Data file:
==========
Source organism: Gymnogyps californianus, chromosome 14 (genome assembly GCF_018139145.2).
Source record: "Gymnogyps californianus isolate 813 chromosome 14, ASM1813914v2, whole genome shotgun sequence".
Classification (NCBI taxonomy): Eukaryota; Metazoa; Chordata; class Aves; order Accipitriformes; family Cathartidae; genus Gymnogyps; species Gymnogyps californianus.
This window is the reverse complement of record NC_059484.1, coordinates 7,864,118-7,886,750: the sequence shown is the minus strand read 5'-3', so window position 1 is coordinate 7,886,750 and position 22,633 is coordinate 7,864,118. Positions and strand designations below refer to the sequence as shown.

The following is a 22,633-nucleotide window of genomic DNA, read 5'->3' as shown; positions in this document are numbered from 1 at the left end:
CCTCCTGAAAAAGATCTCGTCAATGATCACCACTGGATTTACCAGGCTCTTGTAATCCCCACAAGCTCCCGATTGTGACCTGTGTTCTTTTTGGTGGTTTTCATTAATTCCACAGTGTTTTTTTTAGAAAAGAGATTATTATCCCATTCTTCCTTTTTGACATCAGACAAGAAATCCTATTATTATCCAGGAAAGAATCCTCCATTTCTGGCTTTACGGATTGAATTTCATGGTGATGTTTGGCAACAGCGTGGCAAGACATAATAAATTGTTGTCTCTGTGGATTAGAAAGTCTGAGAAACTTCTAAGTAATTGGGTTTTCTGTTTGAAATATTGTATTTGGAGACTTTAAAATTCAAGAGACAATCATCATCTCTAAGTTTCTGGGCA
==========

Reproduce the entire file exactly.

Source organism: Gymnogyps californianus, chromosome 14 (genome assembly GCF_018139145.2).
Source record: "Gymnogyps californianus isolate 813 chromosome 14, ASM1813914v2, whole genome shotgun sequence".
Classification (NCBI taxonomy): Eukaryota; Metazoa; Chordata; class Aves; order Accipitriformes; family Cathartidae; genus Gymnogyps; species Gymnogyps californianus.
This window is the reverse complement of record NC_059484.1, coordinates 7,864,118-7,886,750: the sequence shown is the minus strand read 5'-3', so window position 1 is coordinate 7,886,750 and position 22,633 is coordinate 7,864,118. Positions and strand designations below refer to the sequence as shown.

The following is a 22,633-nucleotide window of genomic DNA, read 5'->3' as shown; positions in this document are numbered from 1 at the left end:
CCTCCTGAAAAAGATCTCGTCAATGATCACCACTGGATTTACCAGGCTCTTGTAATCCCCACAAGCTCCCGATTGTGACCTGTGTTCTTTTTGGTGGTTTTCATTAATTCCACAGTGTTTTTTTTAGAAAAGAGATTATTATCCCATTCTTCCTTTTTGACATCAGACAAGAAATCCTATTATTATCCAGGAAAGAATCCTCCATTTCTGGCTTTACGGATTGAATTTCATGGTGATGTTTGGCAACAGCGTGGCAAGACATAATAAATTGTTGTCTCTGTGGATTAGAAAGTCTGAGAAACTTCTAAGTAATTGGGTTTTCTGTTTGAAATATTGTATTTGGAGACTTTAAAATTCAAGAGACAATCATCATCTCTAAGTTTCTGGGCA